We review de novo the district court's grant of summary judgment in favor of Appellees. Cascade Health Solutions v. PeaceHealth, 515 F.3d 883, 912 (9th Cir. 2008) (citation omitted). Federal Rule of Civil Procedure 56(c) entitles a party to summary judgment "if the pleadings, depositions, answers to interrogatories, and admissions on file, together with the affidavits, if any, show that there is no genuine issue as to any material fact and that the moving party is entitled to a judgment as a matter of law." Fed.R.Civ.Pr. 56(c). In deciding a motion for summary judgment, we view the evidence in the light most favorable to the non-moving party, and draw all justifiable inferences in favor of the non-moving party. Anderson v. Liberty Lobby, Inc., 477 U.S. 242, 255, 106 S.Ct. 2505, 91 L.Ed.2d 202 (1986); Betz v. Trainer Wortham Co., 486 F.3d 590, 591 (9th Cir. 2007).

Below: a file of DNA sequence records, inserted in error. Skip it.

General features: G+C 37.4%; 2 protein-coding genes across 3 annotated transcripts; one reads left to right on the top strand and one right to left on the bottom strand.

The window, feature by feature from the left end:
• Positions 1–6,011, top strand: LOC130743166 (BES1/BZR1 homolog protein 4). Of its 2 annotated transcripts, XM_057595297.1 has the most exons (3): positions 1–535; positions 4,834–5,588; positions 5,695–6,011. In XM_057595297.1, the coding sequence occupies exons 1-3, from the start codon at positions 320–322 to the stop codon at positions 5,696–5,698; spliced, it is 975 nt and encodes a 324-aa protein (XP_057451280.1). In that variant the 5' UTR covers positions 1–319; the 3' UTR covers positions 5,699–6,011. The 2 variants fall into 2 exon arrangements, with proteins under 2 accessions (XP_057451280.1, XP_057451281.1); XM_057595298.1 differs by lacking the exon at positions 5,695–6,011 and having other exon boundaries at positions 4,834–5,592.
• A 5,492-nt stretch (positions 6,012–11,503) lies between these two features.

Appellant does not dispute that uberrimae fidei is available as a defense. It argues, however, that it does not apply in this case. Uberrimae fidei is a longstanding federal maritime doctrine that applies to marine insurance contracts. New Hampshire Ins. Co. v. C'Est Moi, Inc., 519 F.3d 937, 938 (9th Cir. 2008) (citing Certain Underwriters at Lloyd's v. Inlet Fisheries, 518 F.3d 645, 655 (9th Cir. 2008)) (internal quotation marks omitted). Meaning "utmost good faith", the doctrine requires applicants for marine insurance "to reveal every fact within his/her knowledge that is material to the risk," even when this information is not explicitly sought or asked for by the insurer. Cigna Prop, and Cos. Ins. Co. v. Polaris Pictures Corp., 159 F.3d 412, 418 n. 1 (9th Cir. 1998). An insurer can invoke this rule to void an insurance contract if it can show "either intentional misrepresentation of a fact, regardless of materiality, or non-disclosure of a fact material to the risk, regardless of intent." Id. at 420 (internal citations omitted).